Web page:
Five Questions for Michelle Bachelet
Former Chilean President Michelle Bachelet became the first Executive Director of UN Women in 2010. She recently spoke to Say NO-UNiTE about UN Women's commitment to ending violence against women and girls, and the strategies and innovations that help show the way forward.
Why is ending violence against women one of UN Women's main global priorities?
It is a priority for UN Women because violence against women is a global problem that requires urgent action. Every time a woman experiences gender based violence, her rights are violated. The phenomenon takes many diverse forms—among them, rape, domestic abuse, sexual violence as a crime of war, and harmful traditional practices such as early marriage and female genital mutilation.
Until we stop all of these violations, in both the public and private domains, gender equality and women's empowerment will not be a lived reality.
What are the consequences of violence for women and societies?
There are obvious physical, psychological and economic consequences for women and girls who survive violence. What is not always so obvious is how much additional damage is being done to children, families, societies and economies. We need much more data on the scope of this problem, but where we do have it, we know that there are huge costs. Billions of dollars are being lost on extra health care and policing expenditures, and through lower productivity when women cannot work. About 150 million girls experience sexual violence each year, which extracts a price beyond calculation. Many will face a lifetime of limits to their hopes and abilities to become active members of society.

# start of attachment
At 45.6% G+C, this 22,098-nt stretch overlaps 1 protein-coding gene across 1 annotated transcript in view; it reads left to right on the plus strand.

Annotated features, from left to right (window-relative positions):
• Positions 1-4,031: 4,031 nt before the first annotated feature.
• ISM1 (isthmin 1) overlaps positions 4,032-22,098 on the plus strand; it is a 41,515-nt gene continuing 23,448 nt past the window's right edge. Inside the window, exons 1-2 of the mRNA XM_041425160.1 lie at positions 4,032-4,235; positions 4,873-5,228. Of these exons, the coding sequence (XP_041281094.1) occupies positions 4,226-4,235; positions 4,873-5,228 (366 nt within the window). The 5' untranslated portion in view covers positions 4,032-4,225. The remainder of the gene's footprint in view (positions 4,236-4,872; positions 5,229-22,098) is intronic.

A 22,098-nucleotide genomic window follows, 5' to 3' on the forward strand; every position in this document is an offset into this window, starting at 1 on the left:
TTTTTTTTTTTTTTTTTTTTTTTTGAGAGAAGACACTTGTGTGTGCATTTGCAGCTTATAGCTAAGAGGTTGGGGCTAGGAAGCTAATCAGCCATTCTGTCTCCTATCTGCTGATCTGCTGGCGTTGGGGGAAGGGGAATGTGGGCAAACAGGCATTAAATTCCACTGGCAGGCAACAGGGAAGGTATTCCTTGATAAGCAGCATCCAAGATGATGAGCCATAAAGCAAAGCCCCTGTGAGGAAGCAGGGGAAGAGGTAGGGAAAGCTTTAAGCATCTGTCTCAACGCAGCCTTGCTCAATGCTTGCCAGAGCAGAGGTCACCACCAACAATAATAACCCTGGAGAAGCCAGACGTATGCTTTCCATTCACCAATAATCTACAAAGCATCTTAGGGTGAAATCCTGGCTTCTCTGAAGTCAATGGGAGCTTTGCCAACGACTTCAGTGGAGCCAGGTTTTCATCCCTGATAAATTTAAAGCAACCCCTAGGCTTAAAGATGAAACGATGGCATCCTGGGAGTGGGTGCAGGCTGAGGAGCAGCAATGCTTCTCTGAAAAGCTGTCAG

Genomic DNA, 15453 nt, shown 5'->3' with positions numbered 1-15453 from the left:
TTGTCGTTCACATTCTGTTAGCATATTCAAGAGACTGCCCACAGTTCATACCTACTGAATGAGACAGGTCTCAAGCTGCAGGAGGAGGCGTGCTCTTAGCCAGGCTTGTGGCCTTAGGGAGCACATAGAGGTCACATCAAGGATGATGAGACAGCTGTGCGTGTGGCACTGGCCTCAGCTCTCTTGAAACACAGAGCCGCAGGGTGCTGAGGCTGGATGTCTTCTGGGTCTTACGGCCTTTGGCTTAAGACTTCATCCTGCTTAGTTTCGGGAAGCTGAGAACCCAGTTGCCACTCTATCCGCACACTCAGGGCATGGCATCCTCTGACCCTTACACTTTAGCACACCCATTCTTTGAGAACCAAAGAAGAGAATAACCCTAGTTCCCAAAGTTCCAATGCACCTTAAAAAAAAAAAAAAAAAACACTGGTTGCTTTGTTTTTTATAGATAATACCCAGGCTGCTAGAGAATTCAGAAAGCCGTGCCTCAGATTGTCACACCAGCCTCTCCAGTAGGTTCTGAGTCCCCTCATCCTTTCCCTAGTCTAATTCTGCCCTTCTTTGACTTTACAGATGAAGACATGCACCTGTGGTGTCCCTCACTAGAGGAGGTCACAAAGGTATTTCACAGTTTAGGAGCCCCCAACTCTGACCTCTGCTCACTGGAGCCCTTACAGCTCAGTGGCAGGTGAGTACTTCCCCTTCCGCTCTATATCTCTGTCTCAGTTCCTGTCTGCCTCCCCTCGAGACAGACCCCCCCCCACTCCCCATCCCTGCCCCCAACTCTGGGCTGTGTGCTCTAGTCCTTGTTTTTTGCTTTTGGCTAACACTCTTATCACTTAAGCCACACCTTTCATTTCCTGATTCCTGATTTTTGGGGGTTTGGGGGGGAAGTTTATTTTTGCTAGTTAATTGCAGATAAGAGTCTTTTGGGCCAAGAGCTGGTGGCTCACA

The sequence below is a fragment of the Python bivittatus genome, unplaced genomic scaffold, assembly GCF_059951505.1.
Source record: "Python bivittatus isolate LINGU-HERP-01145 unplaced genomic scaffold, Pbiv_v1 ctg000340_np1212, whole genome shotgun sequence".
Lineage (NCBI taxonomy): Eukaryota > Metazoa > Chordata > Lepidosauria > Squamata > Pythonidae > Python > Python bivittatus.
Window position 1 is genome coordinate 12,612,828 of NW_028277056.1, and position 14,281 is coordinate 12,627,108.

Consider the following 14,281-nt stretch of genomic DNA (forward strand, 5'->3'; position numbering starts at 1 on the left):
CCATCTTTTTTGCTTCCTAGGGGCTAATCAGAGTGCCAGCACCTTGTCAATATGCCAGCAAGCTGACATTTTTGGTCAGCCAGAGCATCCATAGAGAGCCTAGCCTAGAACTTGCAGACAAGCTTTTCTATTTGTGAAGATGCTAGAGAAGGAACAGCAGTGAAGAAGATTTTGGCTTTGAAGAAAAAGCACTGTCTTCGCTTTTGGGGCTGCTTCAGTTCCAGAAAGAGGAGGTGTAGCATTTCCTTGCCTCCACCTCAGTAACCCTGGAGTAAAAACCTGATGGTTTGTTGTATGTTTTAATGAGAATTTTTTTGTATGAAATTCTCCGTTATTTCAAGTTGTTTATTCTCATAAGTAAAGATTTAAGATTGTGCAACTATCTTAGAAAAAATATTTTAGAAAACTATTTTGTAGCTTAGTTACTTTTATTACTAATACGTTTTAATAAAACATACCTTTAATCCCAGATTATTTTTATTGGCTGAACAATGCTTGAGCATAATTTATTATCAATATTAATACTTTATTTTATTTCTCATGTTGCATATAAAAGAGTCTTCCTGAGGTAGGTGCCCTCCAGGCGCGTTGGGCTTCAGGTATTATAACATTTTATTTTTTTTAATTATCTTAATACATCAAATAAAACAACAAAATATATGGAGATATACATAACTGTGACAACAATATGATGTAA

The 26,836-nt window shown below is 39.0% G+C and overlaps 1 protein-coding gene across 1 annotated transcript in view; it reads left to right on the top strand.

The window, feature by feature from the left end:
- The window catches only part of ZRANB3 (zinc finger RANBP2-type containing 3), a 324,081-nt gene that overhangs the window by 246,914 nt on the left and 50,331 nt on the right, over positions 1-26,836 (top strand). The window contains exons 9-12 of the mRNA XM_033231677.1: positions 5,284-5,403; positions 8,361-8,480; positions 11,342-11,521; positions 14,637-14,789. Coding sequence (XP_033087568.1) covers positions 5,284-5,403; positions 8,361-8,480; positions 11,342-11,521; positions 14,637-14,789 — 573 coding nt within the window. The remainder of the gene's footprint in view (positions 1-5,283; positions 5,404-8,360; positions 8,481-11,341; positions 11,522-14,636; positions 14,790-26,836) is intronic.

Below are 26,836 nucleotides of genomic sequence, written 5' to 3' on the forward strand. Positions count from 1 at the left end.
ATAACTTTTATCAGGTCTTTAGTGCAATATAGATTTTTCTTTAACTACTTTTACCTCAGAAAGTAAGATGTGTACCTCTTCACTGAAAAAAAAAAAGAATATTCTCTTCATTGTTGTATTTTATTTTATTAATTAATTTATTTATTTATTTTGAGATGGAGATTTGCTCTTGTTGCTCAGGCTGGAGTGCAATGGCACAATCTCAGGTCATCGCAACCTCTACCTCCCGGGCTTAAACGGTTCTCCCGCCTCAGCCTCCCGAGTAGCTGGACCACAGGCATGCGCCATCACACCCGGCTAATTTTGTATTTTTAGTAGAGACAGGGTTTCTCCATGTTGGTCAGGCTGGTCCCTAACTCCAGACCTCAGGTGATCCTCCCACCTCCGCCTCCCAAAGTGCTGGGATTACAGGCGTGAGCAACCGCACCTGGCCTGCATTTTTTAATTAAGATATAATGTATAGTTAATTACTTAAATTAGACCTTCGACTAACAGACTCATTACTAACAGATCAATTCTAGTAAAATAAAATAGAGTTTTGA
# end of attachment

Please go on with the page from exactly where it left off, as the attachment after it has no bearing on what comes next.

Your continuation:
On one hand, we need to stop violence against women because women have the right to live free from violence, and because that is the correct action to take. On the other hand, we must recognize that doing so benefits everyone. Societies without violence would be healthier and more productive. They would be more stable and inclusive, because more women and girls could exercise their rights.
What can we do to end violence?
Countries have now adopted a historic number of laws to stop violence against women and girls, but these do not always translate into equality and justice, as our recent report, Progress of the World's Women: In Pursuit of Justice, demonstrated. It found that laws contain loopholes, enforcement is often poor and women frequently encounter hostile attitudes from judicial officials who are supposed to protect them. Too many perpetrators elude punishment.
We need to combat attitudes and behaviours that permit or even encourage violence, and we need to help women and girls unleash their capacities for empowerment and social transformation. Accessible, high-quality services, backed by adequate resources, would allow the millions of women and girls who survive abuse every year to recover and secure justice. Intensified prevention efforts could mean that someday we will no longer need to campaign for ending violence against women and girls. The best way to put an end to this universal human rights violation is to stop it from happening in the first place.